nep-net New Economics Papers
on Network Economics
Issue of 2010‒07‒24
eight papers chosen by
Yi-Nung Yang
Chung Yuan Christian University

  1. Information, stability and dynamics in networks under institutional constraints. By Norma Olaizola; Federico Valenciano
  2. Risk Pooling, Risk preferences, and Social Networks By Orazio Attansio; Abigail Barr; Juan Camilo Cardenas; Garance Genicot; Costas Mehgir
  3. Who Will Be Idol? The Importance of Social Networks for Winning on Reality Shows By Heizler (Cohen), Odelia; Kimhi, Ayal
  4. Juvenile Delinquency and Conformism By Eleonora Patacchini; Yves Zenou
  5. Does the Rotten Child Spoil His Companion? Spatial Peer Effects Among Children in Rural India By Christian Helmers; Manasa Patnam
  6. Are gifts and loans between households voluntary? By Margherita Comola; Marcel Fafchamps
  7. Some Students are Bigger than Others, Some Students’ Peers are Bigger than Other Students’ Peers By Joan Gil; Toni Mora
  8. Solidarity in games with a coalition structure By Emilio Calvo; Maria Esther Gutierrez

  1. By: Norma Olaizola (UPV/EHU); Federico Valenciano (UPV/EHU)
    Abstract: In this paper we study the effects of institutional constraints on stability, efficiency and network formation. More precisely, an exogenous "societal cover" consisting of a collection of possibly overlapping subsets that covers the whole set of players and such tha no set in this collection is contained in another specifies the social organization in different groups or "societies". It is assumed that a player may initiate links only with players that belong to at leats one society that s/he also belongs to, thus restricting the feasible strategies and networks. In this way only the players in the possiby empty "societal core", i.e., those that belong to all societies, may initiate links with all individuals. In this setting the part of the current network within each connected component of the cover is assumed to be common knowledge to all players in that component. Based on this two-ingredient model, network and societal cover, we examine the impact of societal constraints on stable/efficient architectures and on dynamics.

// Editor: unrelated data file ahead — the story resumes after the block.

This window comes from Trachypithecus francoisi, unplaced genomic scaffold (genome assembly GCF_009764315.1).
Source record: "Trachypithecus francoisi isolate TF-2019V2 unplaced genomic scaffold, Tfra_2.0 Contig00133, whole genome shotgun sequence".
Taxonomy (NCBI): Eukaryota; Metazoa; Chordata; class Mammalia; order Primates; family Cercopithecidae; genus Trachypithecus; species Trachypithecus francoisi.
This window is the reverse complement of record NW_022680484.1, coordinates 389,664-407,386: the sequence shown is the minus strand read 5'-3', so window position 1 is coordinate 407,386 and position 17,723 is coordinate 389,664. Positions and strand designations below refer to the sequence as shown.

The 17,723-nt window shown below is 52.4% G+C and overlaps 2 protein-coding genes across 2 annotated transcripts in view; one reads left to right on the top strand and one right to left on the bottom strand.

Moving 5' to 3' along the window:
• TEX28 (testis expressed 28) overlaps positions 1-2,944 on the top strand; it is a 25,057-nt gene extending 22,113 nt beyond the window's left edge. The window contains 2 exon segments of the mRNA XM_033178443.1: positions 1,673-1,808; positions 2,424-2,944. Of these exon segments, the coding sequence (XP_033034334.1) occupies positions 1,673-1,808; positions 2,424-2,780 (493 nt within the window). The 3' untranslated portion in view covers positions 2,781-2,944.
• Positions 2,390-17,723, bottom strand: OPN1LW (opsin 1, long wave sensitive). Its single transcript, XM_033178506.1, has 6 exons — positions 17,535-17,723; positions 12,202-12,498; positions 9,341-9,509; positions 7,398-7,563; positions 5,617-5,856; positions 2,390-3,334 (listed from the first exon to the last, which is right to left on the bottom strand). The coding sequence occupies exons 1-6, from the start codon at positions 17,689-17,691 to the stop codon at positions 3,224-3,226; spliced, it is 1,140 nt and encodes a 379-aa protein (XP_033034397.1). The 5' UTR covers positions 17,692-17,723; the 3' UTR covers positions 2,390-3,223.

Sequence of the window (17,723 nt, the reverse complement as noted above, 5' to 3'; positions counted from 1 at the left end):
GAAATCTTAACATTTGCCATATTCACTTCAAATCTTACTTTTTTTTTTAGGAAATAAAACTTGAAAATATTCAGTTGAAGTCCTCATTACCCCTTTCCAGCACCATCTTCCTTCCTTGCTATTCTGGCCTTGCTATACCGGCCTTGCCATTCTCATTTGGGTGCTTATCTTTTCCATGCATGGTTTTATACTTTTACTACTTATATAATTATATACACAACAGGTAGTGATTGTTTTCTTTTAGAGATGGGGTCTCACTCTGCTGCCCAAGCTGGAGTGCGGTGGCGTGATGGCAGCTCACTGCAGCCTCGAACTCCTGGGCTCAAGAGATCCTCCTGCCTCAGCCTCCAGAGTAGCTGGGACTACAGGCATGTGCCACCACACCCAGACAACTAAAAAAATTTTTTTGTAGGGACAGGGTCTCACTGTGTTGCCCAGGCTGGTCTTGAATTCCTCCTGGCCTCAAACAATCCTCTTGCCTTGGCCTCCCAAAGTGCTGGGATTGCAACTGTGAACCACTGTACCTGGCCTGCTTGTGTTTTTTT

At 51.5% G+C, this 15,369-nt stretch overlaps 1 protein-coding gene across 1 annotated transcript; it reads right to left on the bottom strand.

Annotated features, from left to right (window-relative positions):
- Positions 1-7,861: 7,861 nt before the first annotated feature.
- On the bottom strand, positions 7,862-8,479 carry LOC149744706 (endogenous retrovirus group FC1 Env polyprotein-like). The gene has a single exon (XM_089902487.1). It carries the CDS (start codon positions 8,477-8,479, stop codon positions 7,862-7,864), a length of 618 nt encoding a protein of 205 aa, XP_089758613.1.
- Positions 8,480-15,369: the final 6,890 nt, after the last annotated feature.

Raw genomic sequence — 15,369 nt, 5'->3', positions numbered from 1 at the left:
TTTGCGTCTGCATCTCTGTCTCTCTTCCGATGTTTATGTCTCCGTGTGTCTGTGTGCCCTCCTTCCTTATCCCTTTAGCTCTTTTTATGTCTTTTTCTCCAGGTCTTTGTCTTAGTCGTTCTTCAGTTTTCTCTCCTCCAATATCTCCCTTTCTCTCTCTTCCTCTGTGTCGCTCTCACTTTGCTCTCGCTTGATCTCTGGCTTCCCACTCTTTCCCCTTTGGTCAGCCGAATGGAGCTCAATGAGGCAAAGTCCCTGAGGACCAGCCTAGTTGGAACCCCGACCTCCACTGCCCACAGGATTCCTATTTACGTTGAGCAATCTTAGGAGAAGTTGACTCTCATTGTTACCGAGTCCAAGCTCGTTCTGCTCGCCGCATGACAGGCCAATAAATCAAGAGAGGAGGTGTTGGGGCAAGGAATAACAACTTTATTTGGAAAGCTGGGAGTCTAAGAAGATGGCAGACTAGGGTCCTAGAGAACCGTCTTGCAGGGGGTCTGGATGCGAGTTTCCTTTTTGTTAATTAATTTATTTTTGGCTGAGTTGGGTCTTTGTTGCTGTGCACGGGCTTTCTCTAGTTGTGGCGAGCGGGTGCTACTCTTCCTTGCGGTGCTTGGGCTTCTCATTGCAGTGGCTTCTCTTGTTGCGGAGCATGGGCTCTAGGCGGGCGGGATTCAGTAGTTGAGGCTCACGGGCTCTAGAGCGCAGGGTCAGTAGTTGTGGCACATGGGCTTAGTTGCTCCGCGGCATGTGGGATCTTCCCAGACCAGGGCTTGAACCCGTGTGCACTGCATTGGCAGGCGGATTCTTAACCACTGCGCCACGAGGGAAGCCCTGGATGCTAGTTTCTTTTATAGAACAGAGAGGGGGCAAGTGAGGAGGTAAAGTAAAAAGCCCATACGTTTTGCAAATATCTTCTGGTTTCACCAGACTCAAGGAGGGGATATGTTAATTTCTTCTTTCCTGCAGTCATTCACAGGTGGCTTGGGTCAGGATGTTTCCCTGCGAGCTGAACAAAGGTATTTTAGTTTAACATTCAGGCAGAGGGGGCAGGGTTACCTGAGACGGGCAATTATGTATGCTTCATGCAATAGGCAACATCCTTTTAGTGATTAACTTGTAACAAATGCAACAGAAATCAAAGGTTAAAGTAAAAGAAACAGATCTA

Keywords: Network, Non-cooperative game, Dynamics
    JEL: C72
    Date: 2010–07–14
  2. By: Orazio Attansio; Abigail Barr; Juan Camilo Cardenas; Garance Genicot; Costas Mehgir
    Abstract: Using date from a field experiment conducted in seventy Colombian municipalities, we investigate who pools risk with whom when risk pooling arrangements are not formally enforced. We explore the roles played by risk attitudes and network connections both theoretically and empirically. We find that pairs of participants who share a bond of friendship or kinship are more likely to (1) join the same risk pooling group and to (2) group assortatively with respect to risk attitudes. Also, consistent with our theoretical finding that when there is a problem of trust the process of pooling assortativley with respect to risk preferences is perturbed, we find (3) only weak evidence of such assorting among unfamiliar individuals.
    Keywords: Field experiment; risk sharing; social sanctions; Insurance; Group formation: matching.
    JEL: C93 D71 D81 O12
    Date: 2009
  3. By: Heizler (Cohen), Odelia (Hebrew University, Jerusalem); Kimhi, Ayal (Hebrew University, Jerusalem)
    Abstract: This paper examines, both theoretically and empirically, the effect of social networks and belonging to minority groups (or race) on the probability of winning in reality television shows. We develop a theoretical model that studies viewer behavior by presenting a framework of competition between two contestants from two different groups. The results are examined empirically using unique contestant data from the highly popular reality show "A Star Is Born", the Israeli counterpart of "American Idol". Our main finding is that social networks and belonging to minority groups play key roles in the contestant’s victory, but their effects are nonlinear: the social network effect is U-shaped, whereas that of belonging to a minority group follows an inverted U shape. Beyond the world of reality TV, this paper sheds light on the general behavior of social networks as well.
    Keywords: American Idol, social networks, minority groups, contest, voting
    JEL: J15 D71 P16
    Date: 2010–07
  4. By: Eleonora Patacchini (Università di Roma “La Sapienza” and IZA); Yves Zenou (Stockholm University and Research Institute of Industrial Economics (IFN), IZA, GAINS and CEPR)